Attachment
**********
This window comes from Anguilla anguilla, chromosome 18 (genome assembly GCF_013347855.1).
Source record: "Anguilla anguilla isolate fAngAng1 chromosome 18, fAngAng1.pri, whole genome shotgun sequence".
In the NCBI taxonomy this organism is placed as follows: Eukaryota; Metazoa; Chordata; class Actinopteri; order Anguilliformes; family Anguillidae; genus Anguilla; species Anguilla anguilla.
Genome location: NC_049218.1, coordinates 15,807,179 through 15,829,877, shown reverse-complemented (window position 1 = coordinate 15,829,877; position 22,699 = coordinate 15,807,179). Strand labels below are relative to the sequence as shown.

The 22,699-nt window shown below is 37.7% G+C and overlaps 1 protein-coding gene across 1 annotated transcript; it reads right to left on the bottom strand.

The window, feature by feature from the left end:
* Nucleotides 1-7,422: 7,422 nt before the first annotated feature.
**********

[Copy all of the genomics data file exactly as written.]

This window comes from Anguilla anguilla, chromosome 18 (genome assembly GCF_013347855.1).
Source record: "Anguilla anguilla isolate fAngAng1 chromosome 18, fAngAng1.pri, whole genome shotgun sequence".
In the NCBI taxonomy this organism is placed as follows: Eukaryota; Metazoa; Chordata; class Actinopteri; order Anguilliformes; family Anguillidae; genus Anguilla; species Anguilla anguilla.
Genome location: NC_049218.1, coordinates 15,807,179 through 15,829,877, shown reverse-complemented (window position 1 = coordinate 15,829,877; position 22,699 = coordinate 15,807,179). Strand labels below are relative to the sequence as shown.

The 22,699-nt window shown below is 37.7% G+C and overlaps 1 protein-coding gene across 1 annotated transcript; it reads right to left on the bottom strand.

The window, feature by feature from the left end:
* Nucleotides 1-7,422: 7,422 nt before the first annotated feature.